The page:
Internal Revenue Service Information
The closest Internal Revenue Service (IRS) is located in Puerto Rico. IRS is available to assist you with your U.S. federal income taxes. The IRS can provide you with U.S. federal tax forms and publications. Some consulates are visited by IRS officials during tax season. Please verify which consular section is responsible for your state of residence within Brazil and contact the Embassy/Consulate to see if this service is available. You can obtain assistance by calling or writing to the following address:
Internal Revenue Service
Assistant Commissioner (International)
Mercantile Plaza Bldg. Room GF05
Ponce de Leon Avenue, Stop 27 ½
Hato Rey, Puerto Rico
Phone (787) 759-5100 / Fax (787) 759-4535
Our office hours are 8:00a.m. to 5p.m. U.S. Eastern Standard Time, Monday through Friday, excluding U.S. holidays. Information can also be obtained on the IRS Web Site.
The IRS is implementing significant changes made to the ITIN program under the PATH Act of 2015. The new law means that any ITIN not used on a federal tax return at least once in the last three years will no longer be valid as of January 1, 2017 for use on a tax return unless the taxpayer renews the ITIN. In addition, all ITINs issued prior to 2013 will begin to expire this year and taxpayers will need to renew them.
The first pre-2013 ITINs that will expire are those with middle digits of 78 and 79 (Example: 9XX-78-XXXX). The renewal period for these ITINs began October 1, 2016. The IRS began to mail letters to this group of taxpayers in August to inform them of the need to renew their ITINs in order to file a tax return, and explain the renewal steps. The IRS will announce the schedule for expiration and renewal of ITINs that do not have middle digits of 78 and 79 at a future date.
If taxpayers have an expired ITIN, not renewed before filing a tax return next year, they might face a refund delay and be ineligible for certain tax credits, such as the Child Tax Credit and the American Opportunity Tax Credit, until they renew the ITIN. More information is available on the ITIN page at IRS.gov.
IRS Frequently Asked Questions
I am living and working overseas in South America. May I file my U.S. federal and state income tax returns with the IRS office in Puerto Rico?
You should send your U.S. federal income tax return to Internal Revenue Service Center, Philadelphia, PA 19255-0002. IRS is not authorized to accept state income tax returns or answer questions regarding state tax laws. You should write or call your home state’s office for this information.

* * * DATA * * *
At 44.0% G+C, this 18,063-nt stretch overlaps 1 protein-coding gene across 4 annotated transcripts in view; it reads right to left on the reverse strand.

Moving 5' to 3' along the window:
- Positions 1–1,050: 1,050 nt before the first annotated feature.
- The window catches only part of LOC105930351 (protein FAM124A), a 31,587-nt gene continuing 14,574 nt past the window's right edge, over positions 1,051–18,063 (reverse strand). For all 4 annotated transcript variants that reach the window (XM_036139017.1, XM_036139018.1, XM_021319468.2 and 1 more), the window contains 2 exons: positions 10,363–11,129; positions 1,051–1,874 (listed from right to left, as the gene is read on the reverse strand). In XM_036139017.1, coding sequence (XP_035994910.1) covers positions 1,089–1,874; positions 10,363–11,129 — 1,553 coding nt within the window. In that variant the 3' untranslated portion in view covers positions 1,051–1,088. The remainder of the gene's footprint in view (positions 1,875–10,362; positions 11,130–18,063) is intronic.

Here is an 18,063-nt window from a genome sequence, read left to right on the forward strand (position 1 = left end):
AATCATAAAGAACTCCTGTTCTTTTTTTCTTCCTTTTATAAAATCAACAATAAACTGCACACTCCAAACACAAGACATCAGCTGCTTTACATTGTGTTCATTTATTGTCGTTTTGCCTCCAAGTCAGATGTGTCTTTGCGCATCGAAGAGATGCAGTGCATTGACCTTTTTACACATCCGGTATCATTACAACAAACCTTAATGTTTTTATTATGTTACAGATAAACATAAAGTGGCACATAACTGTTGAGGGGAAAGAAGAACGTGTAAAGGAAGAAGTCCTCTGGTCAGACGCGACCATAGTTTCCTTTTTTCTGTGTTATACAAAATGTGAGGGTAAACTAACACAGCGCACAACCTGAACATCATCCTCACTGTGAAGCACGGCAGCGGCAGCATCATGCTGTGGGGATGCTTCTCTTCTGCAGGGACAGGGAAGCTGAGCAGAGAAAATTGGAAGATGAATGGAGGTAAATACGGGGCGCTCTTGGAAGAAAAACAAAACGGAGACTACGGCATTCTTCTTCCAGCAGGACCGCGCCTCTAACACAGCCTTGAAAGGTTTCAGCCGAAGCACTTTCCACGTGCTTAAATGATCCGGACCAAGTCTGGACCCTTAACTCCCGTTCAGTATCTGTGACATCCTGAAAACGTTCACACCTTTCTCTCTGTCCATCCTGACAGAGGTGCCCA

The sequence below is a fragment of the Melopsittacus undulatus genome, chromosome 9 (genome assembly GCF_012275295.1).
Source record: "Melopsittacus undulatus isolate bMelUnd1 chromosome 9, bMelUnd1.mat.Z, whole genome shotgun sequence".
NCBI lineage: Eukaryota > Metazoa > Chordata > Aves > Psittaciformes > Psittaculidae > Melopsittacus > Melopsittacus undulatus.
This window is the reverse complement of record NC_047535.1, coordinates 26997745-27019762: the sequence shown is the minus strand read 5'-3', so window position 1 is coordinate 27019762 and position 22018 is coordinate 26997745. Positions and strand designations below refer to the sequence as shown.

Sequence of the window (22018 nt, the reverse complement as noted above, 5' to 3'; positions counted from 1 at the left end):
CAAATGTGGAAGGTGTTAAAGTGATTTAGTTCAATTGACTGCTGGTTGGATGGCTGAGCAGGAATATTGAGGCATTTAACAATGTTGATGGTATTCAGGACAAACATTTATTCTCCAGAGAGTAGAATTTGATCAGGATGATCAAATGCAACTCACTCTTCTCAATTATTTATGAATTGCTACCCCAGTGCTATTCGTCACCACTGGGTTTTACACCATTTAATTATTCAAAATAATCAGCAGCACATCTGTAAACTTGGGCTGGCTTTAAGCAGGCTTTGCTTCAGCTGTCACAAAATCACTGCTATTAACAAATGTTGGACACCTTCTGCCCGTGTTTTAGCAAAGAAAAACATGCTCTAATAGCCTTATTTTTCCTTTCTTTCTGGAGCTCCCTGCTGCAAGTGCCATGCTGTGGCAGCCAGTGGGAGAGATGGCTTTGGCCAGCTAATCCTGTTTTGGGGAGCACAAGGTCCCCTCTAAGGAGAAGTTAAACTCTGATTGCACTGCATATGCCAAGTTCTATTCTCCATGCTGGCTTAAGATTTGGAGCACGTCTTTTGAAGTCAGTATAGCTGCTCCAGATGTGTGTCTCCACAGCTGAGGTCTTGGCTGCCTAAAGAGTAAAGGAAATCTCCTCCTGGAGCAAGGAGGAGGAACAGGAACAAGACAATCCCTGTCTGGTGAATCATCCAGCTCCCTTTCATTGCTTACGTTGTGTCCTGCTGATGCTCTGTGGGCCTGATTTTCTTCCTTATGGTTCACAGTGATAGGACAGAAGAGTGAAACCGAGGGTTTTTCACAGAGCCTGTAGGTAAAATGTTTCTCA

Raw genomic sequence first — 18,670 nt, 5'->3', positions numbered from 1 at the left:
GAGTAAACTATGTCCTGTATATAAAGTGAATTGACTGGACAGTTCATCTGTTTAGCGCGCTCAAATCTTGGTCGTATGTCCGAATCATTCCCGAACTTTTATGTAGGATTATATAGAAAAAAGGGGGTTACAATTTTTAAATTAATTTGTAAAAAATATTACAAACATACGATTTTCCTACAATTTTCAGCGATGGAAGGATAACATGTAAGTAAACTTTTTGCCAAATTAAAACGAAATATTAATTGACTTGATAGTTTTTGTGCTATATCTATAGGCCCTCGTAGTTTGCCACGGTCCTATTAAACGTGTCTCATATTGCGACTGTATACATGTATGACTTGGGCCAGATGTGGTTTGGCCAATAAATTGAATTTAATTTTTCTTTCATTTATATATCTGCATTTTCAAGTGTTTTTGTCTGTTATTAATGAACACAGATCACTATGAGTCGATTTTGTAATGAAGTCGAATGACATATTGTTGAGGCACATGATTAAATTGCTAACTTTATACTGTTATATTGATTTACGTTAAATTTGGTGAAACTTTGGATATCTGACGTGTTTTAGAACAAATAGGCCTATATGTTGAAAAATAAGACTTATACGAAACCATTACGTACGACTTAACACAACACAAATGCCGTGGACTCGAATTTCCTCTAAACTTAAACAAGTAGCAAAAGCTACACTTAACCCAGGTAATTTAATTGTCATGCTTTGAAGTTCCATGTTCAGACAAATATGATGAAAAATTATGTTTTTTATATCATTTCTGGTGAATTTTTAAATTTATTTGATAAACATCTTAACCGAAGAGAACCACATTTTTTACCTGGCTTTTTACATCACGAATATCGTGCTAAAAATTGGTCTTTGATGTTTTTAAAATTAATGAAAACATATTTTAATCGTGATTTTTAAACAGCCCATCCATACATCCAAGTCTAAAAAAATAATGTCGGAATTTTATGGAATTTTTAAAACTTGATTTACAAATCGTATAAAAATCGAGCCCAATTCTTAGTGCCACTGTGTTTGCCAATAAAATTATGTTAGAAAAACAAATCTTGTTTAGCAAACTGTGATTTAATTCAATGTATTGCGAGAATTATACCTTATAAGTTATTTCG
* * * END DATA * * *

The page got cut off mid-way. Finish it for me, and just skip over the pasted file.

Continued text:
I am a U.S. citizen (or U.S. permanent resident) living and working overseas. I do not receive income from the United States, but I am receiving income from a foreign source which qualifies for the foreign earned income exclusion. Am I required to file a U.S. income tax return?
Maybe. U.S. citizens and U.S. permanent residents are taxed on their worldwide income. Every U.S. citizen or permanent resident must file a U.S. income tax return if certain income levels are reached. Income for filing requirement purposes is determined without regard to the foreign earned income exclusion. To determine whether you are required to file a U.S. income tax return, you will need to review the income levels for filing purposes which appear in IRS publications, including Publication 17 (“Tax Guide for Individuals”) and Publication 54 (“Tax Guide for U.S. Citizens and Resident Aliens Abroad”).
I am a U.S. citizen (or U.S. permanent resident) and have lived in South America for several years. I only recently realized that I should have been filing U.S. income tax returns. How do I correct this oversight?
You must file the late tax returns as soon as possible, stating your reason for filing late. For advice on filing the returns, you may contact IRS office in Puerto Rico.
I am a nonresident alien living and working in South America. I have received taxable income from the United States and I am required to file a U.S. income tax return. I do not have a Social Security Number and I am not eligible to obtain one. How do I file?
You should send your U.S. income tax return to Internal Revenue Service Center, Philadelphia, PA 19255-0002. However, prior to filing your tax return, you need to apply for an”Individual Taxpayer Identification Number” (ITIN). To apply for an ITIN, you need to complete IRS Form W-7. You must send the Form W-7 (and required documentation) to the following address:
Internal Revenue Service
Philadelphia Service Center, ITIN Unit
PO Box 447, Bensalem
PA, 19020, U.S.A
Does the United States have a tax treaty or a totalization agreement (Social Security) in effect with any countries in South America or Panama?
The United States does not have currently have any tax treaties or totalization agreements in effect with any countries in South America or Panama.
Where can I find more information about reporting requirements for U.S. citizens with assets held in foreign financial institutions?
The IRS has more information on reporting requirements for U.S. taxpayers holding financial assets outside the United States here. Foreign financial institutions with U.S. customers or owners can find more information on reporting requirements with the IRS here. Foreign government officials can find information on the Foreign Account Tax Compliance Act (FATCA), including model bilateral agreements, here.